Whārangi 1: Biography
Soldier, prisoner of war, partisan leader, taxi driver
I tuhia tēnei haurongo e Ian McGibbon, ā, i tāngia tuatahitia ki Ngā Tāngata Taumata Rau Ko te wāhanga , 2000.
John Denvir was born at Glasgow, Scotland, on 5 May 1913, the son of Michael Joseph Denvir, a dock labourer, and his wife, Jeanie Ambrose. He came to New Zealand around 1925 and attended the Marist brothers’ school in Christchurch before finding employment on a farm. He married Edna Joan Musson at Westport on 26 June 1934; they were to have four children. Denvir worked for a time as a storeman in Christchurch, but was residing at Maori Point, near Karamea, when he enlisted in the Second New Zealand Expeditionary Force. He entered camp in October 1939, and departed with the 1st Echelon as a member of 20th (Canterbury–Otago) Battalion in January 1940.
After prolonged training in Egypt, Denvir proceeded with his battalion to Greece in March 1941. Now with the rank of corporal, he demonstrated his leadership qualities during the brief campaign in Greece, but further advancement was prevented by his capture by German forces in the vicinity of the Corinth canal on 26 April. He was subsequently moved north to a prisoner of war camp at Maribor in occupied Yugoslavia.
On 19 September 1941 Denvir escaped with two companions; recaptured in Zagreb within a week, he was condemned to three weeks’ solitary confinement. A second escape on 9 December, again with two companions, was more successful. They managed to reach the Slovenian capital, Ljubljana. Abandoning plans to make their way to neutral Turkey, Denvir and an Australian gunner (later killed) joined a partisan band on 6 January 1942. They became machine-gunners, but Denvir soon formed and led a 60-strong mounted infantry unit which was active over a wide area. From October 1942 he was a member of the 1st (Ljubo Sercer) Battalion, Krimski Odred, and later of the 2nd Battalion of the 4th Slovenian National Freedom Shock (Ljubo Sercer) Brigade.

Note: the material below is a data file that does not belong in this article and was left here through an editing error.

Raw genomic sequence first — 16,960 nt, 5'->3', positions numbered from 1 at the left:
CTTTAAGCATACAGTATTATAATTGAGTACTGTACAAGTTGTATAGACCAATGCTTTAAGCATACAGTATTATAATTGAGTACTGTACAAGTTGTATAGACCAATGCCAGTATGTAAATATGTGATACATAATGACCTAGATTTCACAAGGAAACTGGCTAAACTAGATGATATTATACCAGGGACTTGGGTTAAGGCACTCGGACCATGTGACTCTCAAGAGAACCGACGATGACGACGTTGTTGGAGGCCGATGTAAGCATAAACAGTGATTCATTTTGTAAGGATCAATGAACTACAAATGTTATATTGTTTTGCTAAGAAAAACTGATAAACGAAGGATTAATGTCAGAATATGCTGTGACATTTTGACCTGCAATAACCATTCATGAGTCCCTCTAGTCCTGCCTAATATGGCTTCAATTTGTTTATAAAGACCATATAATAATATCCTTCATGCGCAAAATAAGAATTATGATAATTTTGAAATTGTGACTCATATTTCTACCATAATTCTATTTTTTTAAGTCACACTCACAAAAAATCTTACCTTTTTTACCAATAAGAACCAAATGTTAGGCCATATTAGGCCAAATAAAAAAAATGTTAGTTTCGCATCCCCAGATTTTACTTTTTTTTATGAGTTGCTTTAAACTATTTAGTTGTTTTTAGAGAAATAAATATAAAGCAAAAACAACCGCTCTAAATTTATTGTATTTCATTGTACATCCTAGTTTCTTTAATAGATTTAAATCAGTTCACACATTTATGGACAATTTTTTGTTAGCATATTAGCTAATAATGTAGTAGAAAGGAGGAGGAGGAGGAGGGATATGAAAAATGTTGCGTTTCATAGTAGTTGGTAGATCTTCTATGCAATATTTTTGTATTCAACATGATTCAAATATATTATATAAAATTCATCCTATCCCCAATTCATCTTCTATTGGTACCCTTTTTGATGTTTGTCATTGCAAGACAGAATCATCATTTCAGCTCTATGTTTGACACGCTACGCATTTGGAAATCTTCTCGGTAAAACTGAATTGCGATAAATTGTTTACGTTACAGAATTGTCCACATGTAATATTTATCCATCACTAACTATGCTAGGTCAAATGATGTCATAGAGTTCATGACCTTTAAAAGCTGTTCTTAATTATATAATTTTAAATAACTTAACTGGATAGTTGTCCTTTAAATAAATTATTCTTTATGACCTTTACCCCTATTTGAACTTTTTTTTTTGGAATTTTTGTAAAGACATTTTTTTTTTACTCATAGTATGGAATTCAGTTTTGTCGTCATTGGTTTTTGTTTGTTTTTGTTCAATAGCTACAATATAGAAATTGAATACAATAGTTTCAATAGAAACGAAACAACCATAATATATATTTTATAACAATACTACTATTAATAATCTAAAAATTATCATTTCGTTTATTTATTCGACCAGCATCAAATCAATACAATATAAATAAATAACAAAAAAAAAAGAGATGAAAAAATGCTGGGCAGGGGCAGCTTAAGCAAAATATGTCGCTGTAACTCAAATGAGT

Universally known among the partisans as ‘Corporal Frank’, Denvir impressed them by his bravery and leadership in action. After commanding a company, he was promoted to battalion commander in August 1943, and in October was awarded the rank of lieutenant of the National Freedom Army and Partisan Detachments of Yugoslavia. Mistakenly, the New Zealand military authorities believed that Denvir had been shot dead while escaping in February 1942; it was not until January 1943 that his presence among the partisans became known.
For his part in an attack on a train in August 1943, Denvir was immediately awarded a DCM. He suffered a bad wound in his right arm during a battle at Krvav Pec on 2 September 1943 – the fourth time he had been wounded in action. Although appointed a brigade commander in December 1943, soon afterwards he was evacuated by sea to Italy for medical treatment. He later worked with Force 133, the secret organisation which arranged British assistance to the partisan forces in Yugoslavia. Promoted to the rank of sergeant on his return to the New Zealand Division (backdated to the date of his capture in 1941), he was subsequently commissioned as a second lieutenant. For his service Denvir was awarded the Soviet Medal for Valour; he was the only member of 2NZEF to receive this during the war. Denvir returned to New Zealand on furlough in June 1944. Although he was at first deemed fit for further service, a later medical board classified him as unfit for front-line action. He was demobilised on 10 September 1944.
Denvir operated a taxi business in Temuka immediately after the war. He later lived in Christchurch, before moving to Blenheim. In 1955 he revisited Slovenia, and was awarded a number of decorations for his partisan service and given the rank of honorary major in the Yugoslav army. He visited Yugoslavia again in 1967 for a reunion of the battalion he had commanded. He died at Blenheim on 11 March 1973, survived by his wife, two sons and two daughters.